Russian (for Russian speaking Muslims): праздник Освобождения/prazdnik Osvobozhdeniya — “Festival of-liberation” (source: Andy Warren-Rothlin)
Spanish Sign Language: pass through + miracle (source: John Elwode in The Bible Translator 2008, p. 78ff.)
English: Passover (term coined by William Tyndale that both replicates the sound of the Hebrew original pesah — פסח as well as part of the meaning: “passing over” the houses of the Israelites in Egypt)
“Our Malay Committee also concluded that ‘truth’ as used in the Gospel of John was used either of God himself, or of God’s revelation of himself, or in an extended sense as a reference to those who had responded to God’s self-disclosure. In John 8:32 the New Malay translation reads ‘You will know the truth about God, and the truth about God will make you free.’ In John 8:44 this meaning is brought out by translating, ‘He has never been on the side of God, because there is no truth in him.’ Accordingly Jesus ‘tells the truth about God’ in 8:45, 46 (see also 16:7 and 8:37a). Then, ‘I am the way, the truth, and the life’ becomes ‘I am the one who leads men to God, the one who reveals who and what God is, and the one who gives men life.” At 3:21 the translation reads ” … whoever obeys the truth, that is God himself, comes to the light …’; 16:13a appears as ‘he will lead you into the full truth about God’; and in 18:37 Jesus affirms ‘I came into the world to reveal the truth about God, and whoever obeys God listens to me.’ On this basis also 1:14 was translated ‘we saw his glory, the glory which he had as the Father’s only Son. Through him God has completely revealed himself (truth) and his love for us (grace)’; and 1:17 appears as ‘God gave the law through Moses; but through Jesus Christ he has completely revealed himself (truth) and his love for us (grace).'”
Helen Evans (in The Bible Translator 1954, p. 40ff.) tells of the translation into Kui which usually is “true-thing.” In some instances however, such as in the second part of John 17:17 (“your word is truth” in English), the use of “true-thing” indicated that there might be other occasions when it’s not true, so here the translation was a a form of “pure, holy.”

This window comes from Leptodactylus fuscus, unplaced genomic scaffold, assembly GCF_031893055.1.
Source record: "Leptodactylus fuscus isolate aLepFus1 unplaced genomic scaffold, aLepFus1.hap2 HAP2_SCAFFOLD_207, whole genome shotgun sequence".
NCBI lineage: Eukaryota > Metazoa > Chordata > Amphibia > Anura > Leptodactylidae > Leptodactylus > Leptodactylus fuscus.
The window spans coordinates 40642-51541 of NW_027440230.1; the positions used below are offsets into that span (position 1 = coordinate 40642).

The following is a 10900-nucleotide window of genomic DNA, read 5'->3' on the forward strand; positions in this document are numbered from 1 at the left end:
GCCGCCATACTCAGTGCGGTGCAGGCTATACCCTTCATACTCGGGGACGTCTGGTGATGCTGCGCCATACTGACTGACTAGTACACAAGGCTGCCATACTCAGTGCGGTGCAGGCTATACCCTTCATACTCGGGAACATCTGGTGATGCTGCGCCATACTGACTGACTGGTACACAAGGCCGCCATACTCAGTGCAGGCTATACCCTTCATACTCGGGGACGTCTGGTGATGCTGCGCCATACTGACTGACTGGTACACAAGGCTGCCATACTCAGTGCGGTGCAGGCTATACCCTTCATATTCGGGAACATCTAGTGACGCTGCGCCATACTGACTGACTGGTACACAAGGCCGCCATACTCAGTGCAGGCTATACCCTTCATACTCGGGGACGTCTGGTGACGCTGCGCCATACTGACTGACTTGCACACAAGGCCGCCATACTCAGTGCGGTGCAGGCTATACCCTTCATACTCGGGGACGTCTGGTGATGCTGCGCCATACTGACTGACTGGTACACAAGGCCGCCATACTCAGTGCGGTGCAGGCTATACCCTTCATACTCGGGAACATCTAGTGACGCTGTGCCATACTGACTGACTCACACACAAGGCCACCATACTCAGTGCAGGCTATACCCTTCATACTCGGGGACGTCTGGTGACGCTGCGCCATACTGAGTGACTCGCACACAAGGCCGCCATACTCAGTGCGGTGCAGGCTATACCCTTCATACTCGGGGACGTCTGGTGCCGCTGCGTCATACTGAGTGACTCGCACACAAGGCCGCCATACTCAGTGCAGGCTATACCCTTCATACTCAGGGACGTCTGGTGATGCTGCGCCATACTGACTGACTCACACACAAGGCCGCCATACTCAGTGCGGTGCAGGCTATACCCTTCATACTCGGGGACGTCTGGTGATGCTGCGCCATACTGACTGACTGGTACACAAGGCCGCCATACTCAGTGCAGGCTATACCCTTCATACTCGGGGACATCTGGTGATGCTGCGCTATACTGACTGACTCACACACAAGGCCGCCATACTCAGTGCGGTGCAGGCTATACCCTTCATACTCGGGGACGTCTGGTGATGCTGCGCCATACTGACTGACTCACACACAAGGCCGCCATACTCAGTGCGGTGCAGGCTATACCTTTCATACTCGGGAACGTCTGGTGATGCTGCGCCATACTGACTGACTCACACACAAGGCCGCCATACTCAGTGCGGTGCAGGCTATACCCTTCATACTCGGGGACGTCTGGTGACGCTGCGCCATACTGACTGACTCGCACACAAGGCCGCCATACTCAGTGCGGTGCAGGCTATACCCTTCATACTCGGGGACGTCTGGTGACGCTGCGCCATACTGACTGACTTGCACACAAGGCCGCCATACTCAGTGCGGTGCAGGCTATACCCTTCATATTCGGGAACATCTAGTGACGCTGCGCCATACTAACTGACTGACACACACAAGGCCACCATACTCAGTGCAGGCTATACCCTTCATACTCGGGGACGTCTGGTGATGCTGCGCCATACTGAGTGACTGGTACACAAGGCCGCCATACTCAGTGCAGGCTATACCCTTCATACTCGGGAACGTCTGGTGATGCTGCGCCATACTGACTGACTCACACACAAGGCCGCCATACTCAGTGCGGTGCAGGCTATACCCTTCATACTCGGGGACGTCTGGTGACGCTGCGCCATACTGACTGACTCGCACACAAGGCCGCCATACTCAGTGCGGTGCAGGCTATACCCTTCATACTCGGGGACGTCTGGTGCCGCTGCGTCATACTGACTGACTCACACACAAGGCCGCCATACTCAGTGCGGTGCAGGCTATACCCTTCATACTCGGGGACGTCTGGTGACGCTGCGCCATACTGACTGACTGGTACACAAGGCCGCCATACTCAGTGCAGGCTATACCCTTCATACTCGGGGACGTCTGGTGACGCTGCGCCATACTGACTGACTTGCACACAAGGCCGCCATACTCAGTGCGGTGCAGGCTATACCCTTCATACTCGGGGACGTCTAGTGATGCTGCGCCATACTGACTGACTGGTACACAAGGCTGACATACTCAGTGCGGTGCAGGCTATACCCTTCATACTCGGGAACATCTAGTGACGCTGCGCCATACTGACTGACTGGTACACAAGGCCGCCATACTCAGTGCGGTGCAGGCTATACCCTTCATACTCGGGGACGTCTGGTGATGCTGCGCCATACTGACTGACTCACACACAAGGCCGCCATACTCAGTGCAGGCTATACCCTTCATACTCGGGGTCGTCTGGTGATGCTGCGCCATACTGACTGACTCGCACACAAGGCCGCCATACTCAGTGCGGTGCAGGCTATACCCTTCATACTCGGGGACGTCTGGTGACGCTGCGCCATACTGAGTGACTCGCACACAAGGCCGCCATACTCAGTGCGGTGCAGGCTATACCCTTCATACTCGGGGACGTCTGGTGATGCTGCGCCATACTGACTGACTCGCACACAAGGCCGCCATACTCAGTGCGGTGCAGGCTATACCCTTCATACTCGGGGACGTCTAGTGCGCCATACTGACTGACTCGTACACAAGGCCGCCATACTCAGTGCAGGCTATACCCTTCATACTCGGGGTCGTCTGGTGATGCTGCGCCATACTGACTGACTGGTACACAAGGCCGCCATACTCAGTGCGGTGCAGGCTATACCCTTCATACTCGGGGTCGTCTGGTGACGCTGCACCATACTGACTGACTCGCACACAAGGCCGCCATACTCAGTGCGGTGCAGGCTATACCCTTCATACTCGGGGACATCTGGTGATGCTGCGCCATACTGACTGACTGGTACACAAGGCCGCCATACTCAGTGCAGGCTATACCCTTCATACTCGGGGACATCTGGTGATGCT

The Greek that is translated as “justify” in English is translated into Tzotzil in two different ways. One of those is with Lec xij’ilatotic yu’un Dios ta sventa ti ta xc’ot ta o’ntonal ta xch’unel ti Jesucristoe (“we are seen well by God because of our faith in Jesus Christ”) (source: Aeilts, p. 118) and the other is “God sees as righteous” (source: Ellis Deibler in Notes on Translation July, 1967, p. 5ff.).
Other (back-) translations include:
Bilua: “straigthened” (Rom 3:20: “Nobody can be straightened in God’s presence…” (source: Carl Gross) (see also: righteous)
The Greek hierus and its various forms that are typically translated as “priest” in English (itself deriving from Latin “presbyter” — “elder”) is often translated with a consideration of existing religious traditions. (Click or tap for details)
Bratcher / Nida (1961) say this:
“However, rather than borrow local names for priests, some of which have unwanted connotations, a number of translations have employed descriptive phrases based on certain functions: (1) those describing a ceremonial activity: Pamona uses ‘tadu,’ the priestess who recites the litanies in which she describes her journey to the upper or under-world to fetch life-spirit for sick people, animals or plants; Batak Toba uses the Arabic ‘malim,’ ‘Muslim religious teacher;’ ‘one who presents man’s sacrifice to God’ (Bambara, Eastern Maninkakan), ‘one who presents sacrifices’ (Baoulé, Navajo), ‘one who takes the name of the sacrifice’ (Kpelle), and ‘to make a sacrifice go out’ (Hausa); (2) those describing an intermediary function: ‘one who speaks to God’ (Shipibo-Conibo) and ‘spokesman of the people before God’ (Tabasco Chontal).”
In Obolo it is translated as ogwu ngwugwa: “The one who offers sacrifice” (source: Enene Enene) and in Mairasi as agam aevar nevwerai: “religious leader” (source: Enggavoter 2004).
“The [local] cult of Poro used to be an all-encompassing religious system that essentially governed all areas of life. (…) For ‘priest’ the term ‘poro father’ would at first seem to be a natural choice. However, several priests of the old cult are still living. Although they no longer function primarily as priests of the old system they still have a substantial influence on the community, and there would be more than a chance that the unqualified term would (in some contexts particularly) be equated with the priest of the poro cult. We learned, then, that the poro fathers would sometimes be called ‘knife men’ in relation to their sacrificial work. The panel was pleased to apply this term to the Jewish priest, and the Christian community has adopted it fully. [Mark 1:44, for instance, now] reads: ‘You must definitely not tell any man of this. But you go show your body to the knife man and do what Moses said about a sacrifice concerning your being healed, and the cause (base of this) will be apparent.'”